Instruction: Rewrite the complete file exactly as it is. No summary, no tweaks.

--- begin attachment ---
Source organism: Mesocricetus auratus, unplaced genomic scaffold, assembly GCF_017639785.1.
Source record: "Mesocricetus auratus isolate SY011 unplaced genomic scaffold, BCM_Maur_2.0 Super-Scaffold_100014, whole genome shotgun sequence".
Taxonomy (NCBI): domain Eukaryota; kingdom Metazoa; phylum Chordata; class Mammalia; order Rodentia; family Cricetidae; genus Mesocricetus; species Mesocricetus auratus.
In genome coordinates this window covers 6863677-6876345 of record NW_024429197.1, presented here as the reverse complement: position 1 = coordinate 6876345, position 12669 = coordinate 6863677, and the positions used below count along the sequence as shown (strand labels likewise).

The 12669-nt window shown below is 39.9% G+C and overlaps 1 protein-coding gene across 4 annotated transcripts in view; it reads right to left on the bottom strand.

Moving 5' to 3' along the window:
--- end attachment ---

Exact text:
Source organism: Mesocricetus auratus, unplaced genomic scaffold, assembly GCF_017639785.1.
Source record: "Mesocricetus auratus isolate SY011 unplaced genomic scaffold, BCM_Maur_2.0 Super-Scaffold_100014, whole genome shotgun sequence".
Taxonomy (NCBI): domain Eukaryota; kingdom Metazoa; phylum Chordata; class Mammalia; order Rodentia; family Cricetidae; genus Mesocricetus; species Mesocricetus auratus.
In genome coordinates this window covers 6863677-6876345 of record NW_024429197.1, presented here as the reverse complement: position 1 = coordinate 6876345, position 12669 = coordinate 6863677, and the positions used below count along the sequence as shown (strand labels likewise).

The 12669-nt window shown below is 39.9% G+C and overlaps 1 protein-coding gene across 4 annotated transcripts in view; it reads right to left on the bottom strand.

Moving 5' to 3' along the window: